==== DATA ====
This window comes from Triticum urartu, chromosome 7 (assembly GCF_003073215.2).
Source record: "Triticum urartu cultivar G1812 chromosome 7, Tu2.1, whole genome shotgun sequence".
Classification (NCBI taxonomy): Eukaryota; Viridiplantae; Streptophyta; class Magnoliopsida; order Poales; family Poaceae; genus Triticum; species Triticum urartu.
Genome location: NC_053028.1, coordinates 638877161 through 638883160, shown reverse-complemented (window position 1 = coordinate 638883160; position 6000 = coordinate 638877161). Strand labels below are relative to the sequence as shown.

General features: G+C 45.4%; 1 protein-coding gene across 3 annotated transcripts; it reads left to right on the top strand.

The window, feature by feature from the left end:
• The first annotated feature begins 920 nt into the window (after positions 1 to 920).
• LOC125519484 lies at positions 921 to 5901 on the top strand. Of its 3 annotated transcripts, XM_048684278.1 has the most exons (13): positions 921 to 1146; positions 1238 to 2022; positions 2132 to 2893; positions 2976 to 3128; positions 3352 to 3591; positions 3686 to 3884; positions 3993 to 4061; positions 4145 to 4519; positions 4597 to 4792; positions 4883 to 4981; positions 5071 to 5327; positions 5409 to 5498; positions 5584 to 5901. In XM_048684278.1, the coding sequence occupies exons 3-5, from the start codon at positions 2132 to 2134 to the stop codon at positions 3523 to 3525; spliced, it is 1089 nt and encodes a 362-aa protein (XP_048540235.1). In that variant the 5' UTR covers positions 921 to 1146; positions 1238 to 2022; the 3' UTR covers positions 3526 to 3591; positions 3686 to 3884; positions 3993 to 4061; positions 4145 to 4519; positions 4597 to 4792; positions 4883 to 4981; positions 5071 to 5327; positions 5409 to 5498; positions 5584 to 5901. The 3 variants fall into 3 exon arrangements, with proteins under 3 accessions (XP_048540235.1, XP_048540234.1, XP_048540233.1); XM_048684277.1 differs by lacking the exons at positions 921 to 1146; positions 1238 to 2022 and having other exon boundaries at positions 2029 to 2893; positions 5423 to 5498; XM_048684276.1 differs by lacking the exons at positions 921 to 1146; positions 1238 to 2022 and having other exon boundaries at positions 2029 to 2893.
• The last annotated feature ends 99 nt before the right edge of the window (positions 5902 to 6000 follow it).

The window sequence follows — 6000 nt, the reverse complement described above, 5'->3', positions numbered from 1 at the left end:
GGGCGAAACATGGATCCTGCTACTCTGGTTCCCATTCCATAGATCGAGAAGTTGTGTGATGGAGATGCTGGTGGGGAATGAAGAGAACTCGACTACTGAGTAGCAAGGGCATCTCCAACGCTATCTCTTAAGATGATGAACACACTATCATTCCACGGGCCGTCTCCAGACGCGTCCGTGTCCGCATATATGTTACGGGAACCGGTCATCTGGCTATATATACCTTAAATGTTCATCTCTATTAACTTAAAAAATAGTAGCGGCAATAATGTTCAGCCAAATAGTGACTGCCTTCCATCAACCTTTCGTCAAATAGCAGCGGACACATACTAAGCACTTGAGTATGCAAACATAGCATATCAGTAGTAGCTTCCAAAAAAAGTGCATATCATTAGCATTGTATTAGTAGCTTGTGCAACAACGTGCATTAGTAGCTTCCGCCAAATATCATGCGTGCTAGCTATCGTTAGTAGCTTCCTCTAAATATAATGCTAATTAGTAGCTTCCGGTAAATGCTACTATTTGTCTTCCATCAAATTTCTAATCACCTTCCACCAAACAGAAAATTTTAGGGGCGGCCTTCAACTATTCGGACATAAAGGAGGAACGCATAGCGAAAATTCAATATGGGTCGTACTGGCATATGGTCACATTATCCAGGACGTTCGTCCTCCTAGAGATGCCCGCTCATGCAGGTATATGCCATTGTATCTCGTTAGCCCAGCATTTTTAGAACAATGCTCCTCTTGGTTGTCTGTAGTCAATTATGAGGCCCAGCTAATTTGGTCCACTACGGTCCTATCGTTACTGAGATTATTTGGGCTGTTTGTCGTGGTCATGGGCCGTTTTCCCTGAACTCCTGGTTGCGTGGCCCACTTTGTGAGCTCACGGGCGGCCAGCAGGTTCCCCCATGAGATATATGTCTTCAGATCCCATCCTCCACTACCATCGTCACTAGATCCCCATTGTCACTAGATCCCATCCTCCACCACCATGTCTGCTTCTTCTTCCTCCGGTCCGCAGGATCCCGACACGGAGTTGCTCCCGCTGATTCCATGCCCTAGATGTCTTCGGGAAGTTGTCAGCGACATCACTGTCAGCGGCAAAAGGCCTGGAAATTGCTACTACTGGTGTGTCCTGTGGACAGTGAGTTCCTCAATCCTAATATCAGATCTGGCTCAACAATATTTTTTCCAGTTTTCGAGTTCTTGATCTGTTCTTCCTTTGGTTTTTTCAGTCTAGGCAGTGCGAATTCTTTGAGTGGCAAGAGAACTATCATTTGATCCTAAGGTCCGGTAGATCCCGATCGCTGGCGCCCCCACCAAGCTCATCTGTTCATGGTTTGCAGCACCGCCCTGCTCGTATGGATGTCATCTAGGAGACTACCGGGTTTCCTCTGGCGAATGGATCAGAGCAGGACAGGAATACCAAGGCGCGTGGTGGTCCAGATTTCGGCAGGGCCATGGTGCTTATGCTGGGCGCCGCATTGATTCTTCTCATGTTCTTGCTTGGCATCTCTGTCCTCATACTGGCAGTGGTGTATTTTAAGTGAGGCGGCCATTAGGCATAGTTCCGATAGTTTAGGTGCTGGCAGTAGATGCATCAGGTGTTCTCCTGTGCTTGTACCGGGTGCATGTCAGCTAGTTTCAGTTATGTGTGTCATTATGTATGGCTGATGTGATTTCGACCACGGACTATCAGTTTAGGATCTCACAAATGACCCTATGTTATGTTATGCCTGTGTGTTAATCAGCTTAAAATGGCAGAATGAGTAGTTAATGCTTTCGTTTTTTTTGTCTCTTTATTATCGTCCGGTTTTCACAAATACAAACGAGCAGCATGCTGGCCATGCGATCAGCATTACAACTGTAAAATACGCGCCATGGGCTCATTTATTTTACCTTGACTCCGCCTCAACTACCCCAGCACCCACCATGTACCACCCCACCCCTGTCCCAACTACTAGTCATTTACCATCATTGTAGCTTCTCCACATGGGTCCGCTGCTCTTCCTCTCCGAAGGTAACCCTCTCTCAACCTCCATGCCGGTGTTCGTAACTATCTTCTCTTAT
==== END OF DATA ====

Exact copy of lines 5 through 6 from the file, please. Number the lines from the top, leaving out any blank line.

General features: G+C 45.4%; 1 protein-coding gene across 3 annotated transcripts; it reads left to right on the top strand.

The window, feature by feature from the left end: